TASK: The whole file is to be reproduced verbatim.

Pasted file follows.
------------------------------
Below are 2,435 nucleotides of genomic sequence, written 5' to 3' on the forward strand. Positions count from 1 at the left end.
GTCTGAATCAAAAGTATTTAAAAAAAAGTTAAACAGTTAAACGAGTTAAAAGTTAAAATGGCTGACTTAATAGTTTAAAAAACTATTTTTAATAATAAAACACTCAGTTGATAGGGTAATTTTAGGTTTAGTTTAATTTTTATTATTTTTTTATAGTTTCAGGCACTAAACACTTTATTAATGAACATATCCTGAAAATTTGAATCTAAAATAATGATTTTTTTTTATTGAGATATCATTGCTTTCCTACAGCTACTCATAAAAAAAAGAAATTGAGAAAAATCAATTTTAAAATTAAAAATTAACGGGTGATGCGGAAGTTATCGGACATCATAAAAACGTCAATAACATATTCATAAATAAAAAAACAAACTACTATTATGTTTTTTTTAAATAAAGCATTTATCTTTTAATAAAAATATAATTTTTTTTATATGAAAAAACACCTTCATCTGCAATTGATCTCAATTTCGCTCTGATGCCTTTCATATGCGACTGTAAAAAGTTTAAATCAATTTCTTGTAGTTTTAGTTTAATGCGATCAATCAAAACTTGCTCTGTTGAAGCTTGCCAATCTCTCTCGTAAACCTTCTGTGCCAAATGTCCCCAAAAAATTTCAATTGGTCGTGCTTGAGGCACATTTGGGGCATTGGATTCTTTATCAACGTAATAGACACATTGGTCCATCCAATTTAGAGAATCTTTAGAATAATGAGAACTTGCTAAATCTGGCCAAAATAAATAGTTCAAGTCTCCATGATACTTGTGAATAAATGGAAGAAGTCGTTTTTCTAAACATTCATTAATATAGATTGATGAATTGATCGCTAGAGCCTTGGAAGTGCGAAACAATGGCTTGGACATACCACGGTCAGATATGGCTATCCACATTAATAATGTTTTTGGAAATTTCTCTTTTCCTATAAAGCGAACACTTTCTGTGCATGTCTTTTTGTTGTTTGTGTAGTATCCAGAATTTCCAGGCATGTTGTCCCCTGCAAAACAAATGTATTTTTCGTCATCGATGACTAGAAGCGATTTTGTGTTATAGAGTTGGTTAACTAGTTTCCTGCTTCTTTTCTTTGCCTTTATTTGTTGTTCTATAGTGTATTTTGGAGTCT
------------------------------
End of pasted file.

Below are 2,435 nucleotides of genomic sequence, written 5' to 3' on the forward strand. Positions count from 1 at the left end.
GTCTGAATCAAAAGTATTTAAAAAAAAGTTAAACAGTTAAACGAGTTAAAAGTTAAAATGGCTGACTTAATAGTTTAAAAAACTATTTTTAATAATAAAACACTCAGTTGATAGGGTAATTTTAGGTTTAGTTTAATTTTTATTATTTTTTTATAGTTTCAGGCACTAAACACTTTATTAATGAACATATCCTGAAAATTTGAATCTAAAATAATGATTTTTTTTTATTGAGATATCATTGCTTTCCTACAGCTACTCATAAAAAAAAGAAATTGAGAAAAATCAATTTTAAAATTAAAAATTAACGGGTGATGCGGAAGTTATCGGACATCATAAAAACGTCAATAACATATTCATAAATAAAAAAACAAACTACTATTATGTTTTTTTTAAATAAAGCATTTATCTTTTAATAAAAATATAATTTTTTTTATATGAAAAAACACCTTCATCTGCAATTGATCTCAATTTCGCTCTGATGCCTTTCATATGCGACTGTAAAAAGTTTAAATCAATTTCTTGTAGTTTTAGTTTAATGCGATCAATCAAAACTTGCTCTGTTGAAGCTTGCCAATCTCTCTCGTAAACCTTCTGTGCCAAATGTCCCCAAAAAATTTCAATTGGTCGTGCTTGAGGCACATTTGGGGCATTGGATTCTTTATCAACGTAATAGACACATTGGTCCATCCAATTTAGAGAATCTTTAGAATAATGAGAACTTGCTAAATCTGGCCAAAATAAATAGTTCAAGTCTCCATGATACTTGTGAATAAATGGAAGAAGTCGTTTTTCTAAACATTCATTAATATAGATTGATGAATTGATCGCTAGAGCCTTGGAAGTGCGAAACAATGGCTTGGACATACCACGGTCAGATATGGCTATCCACATTAATAATGTTTTTGGAAATTTCTCTTTTCCTATAAAGCGAACACTTTCTGTGCATGTCTTTTTGTTGTTTGTGTAGTATCCAGAATTTCCAGGCATGTTGTCCCCTGCAAAACAAATGTATTTTTCGTCATCGATGACTAGAAGCGATTTTGTGTTATAGAGTTGGTTAACTAGTTTCCTGCTTCTTTTCTTTGCCTTTATTTGTTGTTCTATAGTGTATTTTGGAGTCT